HATE CRIMES: THE ULTIMATE ANATHEMATIC CRIMES
Keywords:Hate crimes, violations of human rights, humanitarian law, individual action, group membership, punishment of perpetrators, prejudice-motivated crimes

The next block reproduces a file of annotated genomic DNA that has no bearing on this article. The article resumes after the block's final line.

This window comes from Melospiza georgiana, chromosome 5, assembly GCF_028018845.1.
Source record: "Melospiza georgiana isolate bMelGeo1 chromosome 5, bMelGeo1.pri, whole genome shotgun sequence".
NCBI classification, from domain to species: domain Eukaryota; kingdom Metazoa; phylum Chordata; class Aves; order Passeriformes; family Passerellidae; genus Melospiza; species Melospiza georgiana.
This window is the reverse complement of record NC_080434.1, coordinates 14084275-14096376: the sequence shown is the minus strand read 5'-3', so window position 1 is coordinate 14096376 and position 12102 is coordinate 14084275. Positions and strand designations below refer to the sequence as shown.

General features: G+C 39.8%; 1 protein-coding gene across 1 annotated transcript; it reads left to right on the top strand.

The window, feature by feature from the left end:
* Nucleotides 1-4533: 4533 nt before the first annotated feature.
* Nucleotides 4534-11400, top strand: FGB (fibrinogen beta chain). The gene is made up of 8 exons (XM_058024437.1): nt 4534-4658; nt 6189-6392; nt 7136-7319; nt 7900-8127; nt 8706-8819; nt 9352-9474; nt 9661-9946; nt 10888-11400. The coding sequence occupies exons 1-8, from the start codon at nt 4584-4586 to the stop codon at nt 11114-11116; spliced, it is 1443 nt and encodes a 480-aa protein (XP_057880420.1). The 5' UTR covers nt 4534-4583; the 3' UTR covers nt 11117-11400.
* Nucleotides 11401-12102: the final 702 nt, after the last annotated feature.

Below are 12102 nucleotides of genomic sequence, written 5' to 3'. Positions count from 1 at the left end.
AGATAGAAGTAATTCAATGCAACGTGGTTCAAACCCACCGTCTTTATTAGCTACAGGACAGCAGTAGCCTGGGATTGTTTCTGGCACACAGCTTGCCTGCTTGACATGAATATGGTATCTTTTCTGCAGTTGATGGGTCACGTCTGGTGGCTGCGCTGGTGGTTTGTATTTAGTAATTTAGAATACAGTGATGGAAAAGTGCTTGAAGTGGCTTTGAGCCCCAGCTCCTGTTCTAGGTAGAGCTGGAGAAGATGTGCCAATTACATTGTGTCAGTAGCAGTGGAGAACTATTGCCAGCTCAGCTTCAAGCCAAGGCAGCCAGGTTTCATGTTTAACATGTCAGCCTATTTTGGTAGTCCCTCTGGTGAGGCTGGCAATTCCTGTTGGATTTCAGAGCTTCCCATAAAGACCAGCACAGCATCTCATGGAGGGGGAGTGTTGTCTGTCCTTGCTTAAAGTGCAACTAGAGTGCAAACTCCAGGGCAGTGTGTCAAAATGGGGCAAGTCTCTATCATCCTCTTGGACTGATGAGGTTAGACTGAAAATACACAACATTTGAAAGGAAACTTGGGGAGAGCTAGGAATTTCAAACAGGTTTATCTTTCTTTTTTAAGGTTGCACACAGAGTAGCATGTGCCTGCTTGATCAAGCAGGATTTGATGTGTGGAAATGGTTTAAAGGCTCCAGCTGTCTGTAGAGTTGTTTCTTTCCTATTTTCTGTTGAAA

Hate crimes are grave offences that involve violations of human rights and humanitarian law. Hate crimes are offences which are motivated by bias or prejudice against a person based on their ethnicity, race, colour, sexual orientation, gender, handicap or religion. If one considers the severity of these crimes and the cumulative consequences thereof, it is evident that these crimes do not get as much concern as they should. The conduct in this type of crime targets groups of individuals based on their actual or perceived membership in a particular group. The crimes are profoundly influenced and driven by the collective action of its perpetrators, also members of a group, who regard themselves as superior. The interplay between individual action and group membership is central to these crimes in so far as this interplay engenders thorny questions of responsibility and punishment. This note intends to explore the manner in which South African and American criminal law give impetus to the criminalization of the above-mentioned collective wrongdoing. It is important to consider the handling of hate crimes in American society as South Africa has a similar history of racial discrimination to that in the United States. The first part of the note will delineate the concept of hate crime, while the second part will examine hate crimes from a South African as well as American criminal-law perspective. Lastly, the punishment of perpetrators of prejudice-motivated crimes is investigated as a final intervention in combating this manifestation in South Africa.
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